The issue of mandatory human rights due diligence for companies will not go away. This week a group of investors with $5trn in assets under management called on governments around the world to impose an obligation on companies to undertake the due diligence process for people working in supply chains.
Campaigners say the current Covid-19 crisis has highlighted the need to step away from a voluntary approach to force companies into compliance.
The call was made under the umbrella of the Investor Alliance for Human Rights and sees some of world’s biggest asset managers add their voices to the demand. They include Legal & General, Federated Hermes, Aberdeen Standard, Aviva, BMO Global Asset Management and Robeco, among others.
Many of the investors signed up after becoming convinced that a voluntary approach had failed to encourage more companies to take action to check their supply chains.
Steve Waygood, chief responsible investment officer at Aviva, said despite detailed guidance from the United Nations, a “large number” of big companies are failing to publish any human rights due diligence activity.
“It is important that government introduce meaningful mandatory human rights due diligence regimes, particularly for large companies in high-impact sectors,” said Waygood.
“Without compulsion it is clear that corporate laggards will continue to free-ride on the rights of others.”
Human rights due diligence has been a long-running sore point, and one that politicians in some countries have been eager to pursue.
In November last year the Norwegian government’s Ethics Information Committee published draft legislation to impose mandatory human right due diligence on home companies.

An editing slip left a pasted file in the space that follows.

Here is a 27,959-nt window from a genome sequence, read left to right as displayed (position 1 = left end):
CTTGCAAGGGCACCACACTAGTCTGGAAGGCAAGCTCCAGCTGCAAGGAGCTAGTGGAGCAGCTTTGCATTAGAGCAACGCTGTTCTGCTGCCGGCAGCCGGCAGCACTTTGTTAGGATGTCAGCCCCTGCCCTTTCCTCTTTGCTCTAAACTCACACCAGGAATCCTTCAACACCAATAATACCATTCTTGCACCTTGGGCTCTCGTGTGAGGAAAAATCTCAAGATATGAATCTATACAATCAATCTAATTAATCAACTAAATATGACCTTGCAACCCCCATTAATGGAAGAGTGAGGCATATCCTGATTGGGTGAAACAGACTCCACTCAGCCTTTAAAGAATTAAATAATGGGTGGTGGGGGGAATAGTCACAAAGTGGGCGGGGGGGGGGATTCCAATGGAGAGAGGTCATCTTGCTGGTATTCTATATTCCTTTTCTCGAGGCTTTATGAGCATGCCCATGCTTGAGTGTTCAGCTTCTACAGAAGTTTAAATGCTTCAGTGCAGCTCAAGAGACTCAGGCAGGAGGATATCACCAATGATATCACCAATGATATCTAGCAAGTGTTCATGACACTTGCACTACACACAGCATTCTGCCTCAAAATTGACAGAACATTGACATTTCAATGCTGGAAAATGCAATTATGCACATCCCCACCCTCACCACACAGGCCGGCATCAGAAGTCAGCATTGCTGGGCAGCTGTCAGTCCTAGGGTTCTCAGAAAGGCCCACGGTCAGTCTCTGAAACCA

Its report was explicit in revealing the government’s impatience with voluntary action. “Experience nevertheless shows that voluntary compliance is not sufficient to raise corporate accountability to the required level: mandatory legislation is necessary,” the report said.
The report came at roughly the same time that Norges Bank, Norway’s sovereign wealth fund, announced it would exclude G4S from its portfolio because of an “unacceptable risk” that the company was either responsible for, or contributed to, “human right violations”.
‘Harm and suffering’
Many observers believe the Covid-19 crisis has underlined the need for mandatory due diligence. According to Phil Bloomer, executive director of the Business & Human Rights Resource Centre, due diligence could help companies avoid doing harm.
“The current pandemic has exposed the harm and suffering created by companies’ lack of human rights due diligence. The harm is felt especially by the millions of women and migrant workers dismissed and abandoned at the bottom of supply chains,” he said.
Others argue that companies will benefit from introducing the procedures to their supply chains.
According to Alice Evans, director and co-head of responsible investment at BMO Global Asset Management, due diligence can help identify risk across investment portfolios. But it also improves companies.
“Importantly, it can help companies mitigate risks to employees, communities, and other stakeholders, manage potential financial and legal risks, and, ultimately, enhance shared value creation. It simply makes for better-run companies,” she said.
Campaigners have long called for mandatory human rights due diligence. The pandemic strengthens their hand.